Mexico Mortgage Update

The following piece was sent to Mexico Premiere by ConfiCasa Mortgage International. We have decided to print it as accurate and reliable information and opinion.

Why the Mexico Mortgage Market Remains Healthy,
Despite the U.S. Turmoil

David Schwartz, ConfiCasa’s Puerto Vallarta Division Director, Tina M. Rebello, ConfiCasa’s Los Cabos Division Director, and Matthew A. Miller, ConfiCasa’s President and CEO contributed to this article.

Times are tough now‐a‐days – stock markets are in frenzy, housing markets are unpredictable, the
U.S. dollar is weakened, and an overall lack of consumer confidence continues to arise even with the
latest U.S. government and worldwide intervention in motion.
The first question asked by most is how we got in this mess. This can be somewhat answered by
looking at the chain of events leading up to now.

With the credit markets freezing up and the stock market in turmoil, the U.S. government has
continued to intervene, with the latest $700 billion Emergency Economic Stabilization Act of 2008. A
recently announced component of this Act includes a plan for the Treasury to take about $250
billion in equity stakes in potentially thousands of U.S. banks. The hope for the Act, also known as
the “bailout”, is to unfreeze the credit markets and to reverse the panic that’s erupted nationwide –
and now worldwide. The path of events that put us in this situation seems like a continuous cycle. And, despite the fact that these events have been covered by every U.S. news outlet on a 24/7 basis, most are still left with many questions as well as significant uncertainty on the future.

One important question that does not make the daily news in the U.S., but is of course a big
concern for all of us, is whether the now popular vehicle of cross‐border Mexico mortgage
financing will be affected by the U.S. turmoil. The quick answer to that question is ‘not significantly’. Perhaps, like most, you would like to further understand how the U.S. got into this mess while lenders of cross‐border Mexico mortgages (mortgages to American and Canadians purchasing second and retirement homes in Mexico) are relatively unscathed. This question is one that is tackled in this article.

To best answer this question, it is important to understand the differences between the crossborder
Mexico mortgage market and that of the U.S. mortgage market. Cross‐border Mexico
mortgages were first offered in early 2005 and thus the market is still in its infancy. In fact, many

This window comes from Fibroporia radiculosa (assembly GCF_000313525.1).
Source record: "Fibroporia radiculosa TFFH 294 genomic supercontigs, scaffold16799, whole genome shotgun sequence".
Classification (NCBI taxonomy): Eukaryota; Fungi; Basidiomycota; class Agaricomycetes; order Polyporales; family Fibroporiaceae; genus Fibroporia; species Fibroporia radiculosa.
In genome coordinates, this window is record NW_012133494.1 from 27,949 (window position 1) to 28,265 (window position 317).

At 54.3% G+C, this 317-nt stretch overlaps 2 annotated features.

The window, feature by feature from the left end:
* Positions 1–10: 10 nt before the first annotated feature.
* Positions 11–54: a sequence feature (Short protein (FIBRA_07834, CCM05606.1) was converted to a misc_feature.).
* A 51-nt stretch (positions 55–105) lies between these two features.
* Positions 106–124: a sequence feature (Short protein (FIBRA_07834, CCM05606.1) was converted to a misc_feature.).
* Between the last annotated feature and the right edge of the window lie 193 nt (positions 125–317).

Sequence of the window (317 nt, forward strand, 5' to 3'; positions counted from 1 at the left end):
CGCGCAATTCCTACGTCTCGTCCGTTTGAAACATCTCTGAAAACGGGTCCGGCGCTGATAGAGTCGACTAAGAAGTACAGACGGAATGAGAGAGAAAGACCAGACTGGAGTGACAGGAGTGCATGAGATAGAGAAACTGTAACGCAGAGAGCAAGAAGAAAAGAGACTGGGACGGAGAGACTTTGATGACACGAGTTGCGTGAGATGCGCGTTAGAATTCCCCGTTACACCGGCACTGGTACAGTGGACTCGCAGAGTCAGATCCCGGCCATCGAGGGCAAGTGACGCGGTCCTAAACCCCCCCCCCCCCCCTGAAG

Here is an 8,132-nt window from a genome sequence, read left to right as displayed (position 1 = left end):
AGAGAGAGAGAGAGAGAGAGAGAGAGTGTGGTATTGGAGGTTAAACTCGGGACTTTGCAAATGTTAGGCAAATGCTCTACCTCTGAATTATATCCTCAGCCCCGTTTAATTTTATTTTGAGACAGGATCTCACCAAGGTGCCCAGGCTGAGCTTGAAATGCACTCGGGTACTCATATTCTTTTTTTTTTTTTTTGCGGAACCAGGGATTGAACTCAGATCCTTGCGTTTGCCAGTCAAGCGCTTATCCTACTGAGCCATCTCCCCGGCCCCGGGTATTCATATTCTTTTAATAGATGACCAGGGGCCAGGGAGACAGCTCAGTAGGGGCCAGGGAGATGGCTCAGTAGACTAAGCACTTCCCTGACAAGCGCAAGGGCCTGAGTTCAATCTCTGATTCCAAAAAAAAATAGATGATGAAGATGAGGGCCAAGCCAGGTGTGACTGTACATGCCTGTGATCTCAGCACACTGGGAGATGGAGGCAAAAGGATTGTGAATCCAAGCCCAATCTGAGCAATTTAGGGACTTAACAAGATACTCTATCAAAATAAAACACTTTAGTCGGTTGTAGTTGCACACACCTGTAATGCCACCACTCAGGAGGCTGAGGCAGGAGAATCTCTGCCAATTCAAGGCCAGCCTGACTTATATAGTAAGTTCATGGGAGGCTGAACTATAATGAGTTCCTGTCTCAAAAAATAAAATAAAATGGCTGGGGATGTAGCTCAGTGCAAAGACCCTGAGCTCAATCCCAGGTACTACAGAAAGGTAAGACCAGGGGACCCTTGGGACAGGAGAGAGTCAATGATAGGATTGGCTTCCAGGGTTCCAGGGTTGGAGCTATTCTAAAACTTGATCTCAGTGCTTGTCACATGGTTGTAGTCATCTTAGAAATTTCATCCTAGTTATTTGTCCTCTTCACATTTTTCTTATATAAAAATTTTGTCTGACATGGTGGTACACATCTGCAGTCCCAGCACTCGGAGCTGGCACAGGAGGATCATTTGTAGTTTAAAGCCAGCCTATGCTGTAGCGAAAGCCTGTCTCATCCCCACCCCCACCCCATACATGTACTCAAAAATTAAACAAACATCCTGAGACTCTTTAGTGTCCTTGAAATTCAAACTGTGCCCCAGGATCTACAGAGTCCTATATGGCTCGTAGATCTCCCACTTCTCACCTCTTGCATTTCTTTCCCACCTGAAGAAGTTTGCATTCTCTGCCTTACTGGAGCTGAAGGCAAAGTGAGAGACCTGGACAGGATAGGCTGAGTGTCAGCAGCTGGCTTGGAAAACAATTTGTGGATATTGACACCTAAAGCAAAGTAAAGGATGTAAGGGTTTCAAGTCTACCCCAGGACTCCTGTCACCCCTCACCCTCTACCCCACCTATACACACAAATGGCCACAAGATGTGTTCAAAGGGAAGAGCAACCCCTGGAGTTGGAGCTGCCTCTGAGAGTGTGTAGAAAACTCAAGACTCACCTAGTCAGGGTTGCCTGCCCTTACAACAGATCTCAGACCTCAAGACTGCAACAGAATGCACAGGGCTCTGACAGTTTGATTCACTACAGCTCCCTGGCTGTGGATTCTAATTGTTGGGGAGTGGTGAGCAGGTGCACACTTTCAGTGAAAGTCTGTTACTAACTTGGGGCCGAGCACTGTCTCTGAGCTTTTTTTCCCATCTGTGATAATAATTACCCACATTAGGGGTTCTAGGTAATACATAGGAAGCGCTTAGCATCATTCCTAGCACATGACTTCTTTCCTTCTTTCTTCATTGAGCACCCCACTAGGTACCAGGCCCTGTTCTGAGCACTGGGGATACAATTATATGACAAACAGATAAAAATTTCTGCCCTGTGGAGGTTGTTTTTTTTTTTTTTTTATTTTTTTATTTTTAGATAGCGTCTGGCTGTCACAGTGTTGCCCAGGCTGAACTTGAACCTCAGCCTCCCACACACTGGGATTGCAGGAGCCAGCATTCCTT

make the comparison of the Mexico market to that of the U.S. mortgage market when it first began
several decades ago (in more healthy times). The main problem in the U.S. was the introduction of Collateralized Debt Obligations (CDOs) which are collectively known as a “secondary market”. A secondary market is one where the banks that issue the loans do not end up holding all of the loans but sell them to other investors through CDOs. CDOs are complicated securities which are based on large pools of mortgages (both prime and subprime). With the help of companies like AIG and other insurance companies who sold complicated derivatives to (supposedly) protect investors from the failures of CDOs, as well as
investors and rating agencies possessing a lack of understanding the risk factors associated with
these securities, CDOs were rated as the highest form of paper (at AA and AAA ratings). As a result,
they were considered as safe as U.S. securities. In hindsight, this was outrageous due to the fact that
these securities had significant risks which, unfortunately, we are finding out today.

To dive one more level down (stay with us here), the issue with CDOs was the type of lending
behavior they fueled. Because mortgages were pooled together through CDOs and considered as
very safe investments, investment firms were able to underwrite considerably more volume and
higher risk (or subprime) mortgages. This included lowering many loan guideline requirements such
as the amount of the down payment, credit score minimums, and supporting documentation
minimums. Further, new and innovative loan programs such as interest only mortgages, teaser
rates, and shorter terms (1 year) were created (as investors showed an appetite of all types of
mortgage paper through CDOs). This allowed many buyers to obtain mortgages when in fact it was